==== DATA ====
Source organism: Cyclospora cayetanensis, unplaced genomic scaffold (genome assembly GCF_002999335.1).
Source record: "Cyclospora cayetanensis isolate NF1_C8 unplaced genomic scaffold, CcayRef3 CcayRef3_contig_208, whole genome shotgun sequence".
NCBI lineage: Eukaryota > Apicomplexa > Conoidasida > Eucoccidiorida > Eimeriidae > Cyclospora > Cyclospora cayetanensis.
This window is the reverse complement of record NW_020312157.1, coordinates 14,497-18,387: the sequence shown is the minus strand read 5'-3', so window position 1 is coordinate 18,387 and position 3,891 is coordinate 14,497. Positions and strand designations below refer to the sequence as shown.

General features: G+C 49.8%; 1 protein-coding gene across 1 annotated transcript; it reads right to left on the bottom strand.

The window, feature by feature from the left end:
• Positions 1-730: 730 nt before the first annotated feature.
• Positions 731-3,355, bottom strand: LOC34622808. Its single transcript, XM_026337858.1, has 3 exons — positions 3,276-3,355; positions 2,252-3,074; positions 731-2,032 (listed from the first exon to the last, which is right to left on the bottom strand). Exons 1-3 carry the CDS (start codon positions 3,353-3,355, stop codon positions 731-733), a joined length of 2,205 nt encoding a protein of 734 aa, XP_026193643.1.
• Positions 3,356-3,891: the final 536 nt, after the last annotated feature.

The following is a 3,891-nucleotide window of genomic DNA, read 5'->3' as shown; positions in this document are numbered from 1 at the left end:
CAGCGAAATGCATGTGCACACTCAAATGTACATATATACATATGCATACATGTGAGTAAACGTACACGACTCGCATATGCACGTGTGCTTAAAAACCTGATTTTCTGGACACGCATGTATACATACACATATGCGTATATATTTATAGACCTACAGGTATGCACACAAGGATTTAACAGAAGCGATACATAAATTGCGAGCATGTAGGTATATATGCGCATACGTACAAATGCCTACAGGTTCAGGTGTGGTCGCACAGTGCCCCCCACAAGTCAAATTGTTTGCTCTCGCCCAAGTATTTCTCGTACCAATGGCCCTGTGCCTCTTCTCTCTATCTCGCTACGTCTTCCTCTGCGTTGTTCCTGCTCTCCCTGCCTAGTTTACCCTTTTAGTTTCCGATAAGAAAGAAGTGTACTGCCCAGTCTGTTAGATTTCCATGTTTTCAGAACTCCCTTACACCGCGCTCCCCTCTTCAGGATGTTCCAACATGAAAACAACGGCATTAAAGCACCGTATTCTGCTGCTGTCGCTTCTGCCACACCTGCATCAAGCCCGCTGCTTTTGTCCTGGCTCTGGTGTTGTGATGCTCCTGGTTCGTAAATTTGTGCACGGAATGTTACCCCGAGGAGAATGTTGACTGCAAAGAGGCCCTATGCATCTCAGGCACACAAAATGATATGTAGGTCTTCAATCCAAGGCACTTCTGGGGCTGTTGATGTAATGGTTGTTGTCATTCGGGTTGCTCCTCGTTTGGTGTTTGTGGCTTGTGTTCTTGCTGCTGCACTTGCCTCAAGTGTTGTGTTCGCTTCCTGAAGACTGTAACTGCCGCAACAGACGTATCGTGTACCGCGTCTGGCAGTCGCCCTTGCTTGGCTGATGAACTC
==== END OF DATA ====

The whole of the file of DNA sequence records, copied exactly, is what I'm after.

Source organism: Cyclospora cayetanensis, unplaced genomic scaffold (genome assembly GCF_002999335.1).
Source record: "Cyclospora cayetanensis isolate NF1_C8 unplaced genomic scaffold, CcayRef3 CcayRef3_contig_208, whole genome shotgun sequence".
NCBI lineage: Eukaryota > Apicomplexa > Conoidasida > Eucoccidiorida > Eimeriidae > Cyclospora > Cyclospora cayetanensis.
This window is the reverse complement of record NW_020312157.1, coordinates 14,497-18,387: the sequence shown is the minus strand read 5'-3', so window position 1 is coordinate 18,387 and position 3,891 is coordinate 14,497. Positions and strand designations below refer to the sequence as shown.

General features: G+C 49.8%; 1 protein-coding gene across 1 annotated transcript; it reads right to left on the bottom strand.

The window, feature by feature from the left end:
• Positions 1-730: 730 nt before the first annotated feature.
• Positions 731-3,355, bottom strand: LOC34622808. Its single transcript, XM_026337858.1, has 3 exons — positions 3,276-3,355; positions 2,252-3,074; positions 731-2,032 (listed from the first exon to the last, which is right to left on the bottom strand). Exons 1-3 carry the CDS (start codon positions 3,353-3,355, stop codon positions 731-733), a joined length of 2,205 nt encoding a protein of 734 aa, XP_026193643.1.
• Positions 3,356-3,891: the final 536 nt, after the last annotated feature.

The following is a 3,891-nucleotide window of genomic DNA, read 5'->3' as shown; positions in this document are numbered from 1 at the left end:
CAGCGAAATGCATGTGCACACTCAAATGTACATATATACATATGCATACATGTGAGTAAACGTACACGACTCGCATATGCACGTGTGCTTAAAAACCTGATTTTCTGGACACGCATGTATACATACACATATGCGTATATATTTATAGACCTACAGGTATGCACACAAGGATTTAACAGAAGCGATACATAAATTGCGAGCATGTAGGTATATATGCGCATACGTACAAATGCCTACAGGTTCAGGTGTGGTCGCACAGTGCCCCCCACAAGTCAAATTGTTTGCTCTCGCCCAAGTATTTCTCGTACCAATGGCCCTGTGCCTCTTCTCTCTATCTCGCTACGTCTTCCTCTGCGTTGTTCCTGCTCTCCCTGCCTAGTTTACCCTTTTAGTTTCCGATAAGAAAGAAGTGTACTGCCCAGTCTGTTAGATTTCCATGTTTTCAGAACTCCCTTACACCGCGCTCCCCTCTTCAGGATGTTCCAACATGAAAACAACGGCATTAAAGCACCGTATTCTGCTGCTGTCGCTTCTGCCACACCTGCATCAAGCCCGCTGCTTTTGTCCTGGCTCTGGTGTTGTGATGCTCCTGGTTCGTAAATTTGTGCACGGAATGTTACCCCGAGGAGAATGTTGACTGCAAAGAGGCCCTATGCATCTCAGGCACACAAAATGATATGTAGGTCTTCAATCCAAGGCACTTCTGGGGCTGTTGATGTAATGGTTGTTGTCATTCGGGTTGCTCCTCGTTTGGTGTTTGTGGCTTGTGTTCTTGCTGCTGCACTTGCCTCAAGTGTTGTGTTCGCTTCCTGAAGACTGTAACTGCCGCAACAGACGTATCGTGTACCGCGTCTGGCAGTCGCCCTTGCTTGGCTGATGAACTC